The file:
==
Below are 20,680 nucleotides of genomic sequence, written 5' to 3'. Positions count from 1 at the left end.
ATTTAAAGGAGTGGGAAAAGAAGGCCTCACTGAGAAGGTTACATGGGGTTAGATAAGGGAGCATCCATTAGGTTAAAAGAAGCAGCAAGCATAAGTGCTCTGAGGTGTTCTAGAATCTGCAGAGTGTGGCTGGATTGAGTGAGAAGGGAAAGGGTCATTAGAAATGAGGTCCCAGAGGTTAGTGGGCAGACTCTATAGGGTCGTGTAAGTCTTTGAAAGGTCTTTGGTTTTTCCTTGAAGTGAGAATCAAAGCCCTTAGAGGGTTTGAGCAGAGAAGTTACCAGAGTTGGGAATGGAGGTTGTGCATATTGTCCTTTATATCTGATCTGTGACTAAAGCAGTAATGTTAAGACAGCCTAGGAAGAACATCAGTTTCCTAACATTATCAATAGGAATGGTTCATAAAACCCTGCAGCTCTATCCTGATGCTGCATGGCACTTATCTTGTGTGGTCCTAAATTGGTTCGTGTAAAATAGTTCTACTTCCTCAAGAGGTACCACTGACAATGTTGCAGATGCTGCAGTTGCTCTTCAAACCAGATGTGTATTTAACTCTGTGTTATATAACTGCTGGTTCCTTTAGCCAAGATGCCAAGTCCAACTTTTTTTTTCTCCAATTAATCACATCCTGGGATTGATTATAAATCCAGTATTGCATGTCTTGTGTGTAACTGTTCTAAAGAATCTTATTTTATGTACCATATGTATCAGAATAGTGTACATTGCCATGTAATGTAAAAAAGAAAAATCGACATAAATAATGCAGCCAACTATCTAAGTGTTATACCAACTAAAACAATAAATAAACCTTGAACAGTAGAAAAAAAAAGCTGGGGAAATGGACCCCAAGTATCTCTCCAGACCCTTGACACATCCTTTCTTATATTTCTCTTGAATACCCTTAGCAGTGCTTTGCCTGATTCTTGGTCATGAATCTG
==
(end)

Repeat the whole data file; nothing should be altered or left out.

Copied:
Below are 20,680 nucleotides of genomic sequence, written 5' to 3'. Positions count from 1 at the left end.
ATTTAAAGGAGTGGGAAAAGAAGGCCTCACTGAGAAGGTTACATGGGGTTAGATAAGGGAGCATCCATTAGGTTAAAAGAAGCAGCAAGCATAAGTGCTCTGAGGTGTTCTAGAATCTGCAGAGTGTGGCTGGATTGAGTGAGAAGGGAAAGGGTCATTAGAAATGAGGTCCCAGAGGTTAGTGGGCAGACTCTATAGGGTCGTGTAAGTCTTTGAAAGGTCTTTGGTTTTTCCTTGAAGTGAGAATCAAAGCCCTTAGAGGGTTTGAGCAGAGAAGTTACCAGAGTTGGGAATGGAGGTTGTGCATATTGTCCTTTATATCTGATCTGTGACTAAAGCAGTAATGTTAAGACAGCCTAGGAAGAACATCAGTTTCCTAACATTATCAATAGGAATGGTTCATAAAACCCTGCAGCTCTATCCTGATGCTGCATGGCACTTATCTTGTGTGGTCCTAAATTGGTTCGTGTAAAATAGTTCTACTTCCTCAAGAGGTACCACTGACAATGTTGCAGATGCTGCAGTTGCTCTTCAAACCAGATGTGTATTTAACTCTGTGTTATATAACTGCTGGTTCCTTTAGCCAAGATGCCAAGTCCAACTTTTTTTTTCTCCAATTAATCACATCCTGGGATTGATTATAAATCCAGTATTGCATGTCTTGTGTGTAACTGTTCTAAAGAATCTTATTTTATGTACCATATGTATCAGAATAGTGTACATTGCCATGTAATGTAAAAAAGAAAAATCGACATAAATAATGCAGCCAACTATCTAAGTGTTATACCAACTAAAACAATAAATAAACCTTGAACAGTAGAAAAAAAAAGCTGGGGAAATGGACCCCAAGTATCTCTCCAGACCCTTGACACATCCTTTCTTATATTTCTCTTGAATACCCTTAGCAGTGCTTTGCCTGATTCTTGGTCATGAATCTG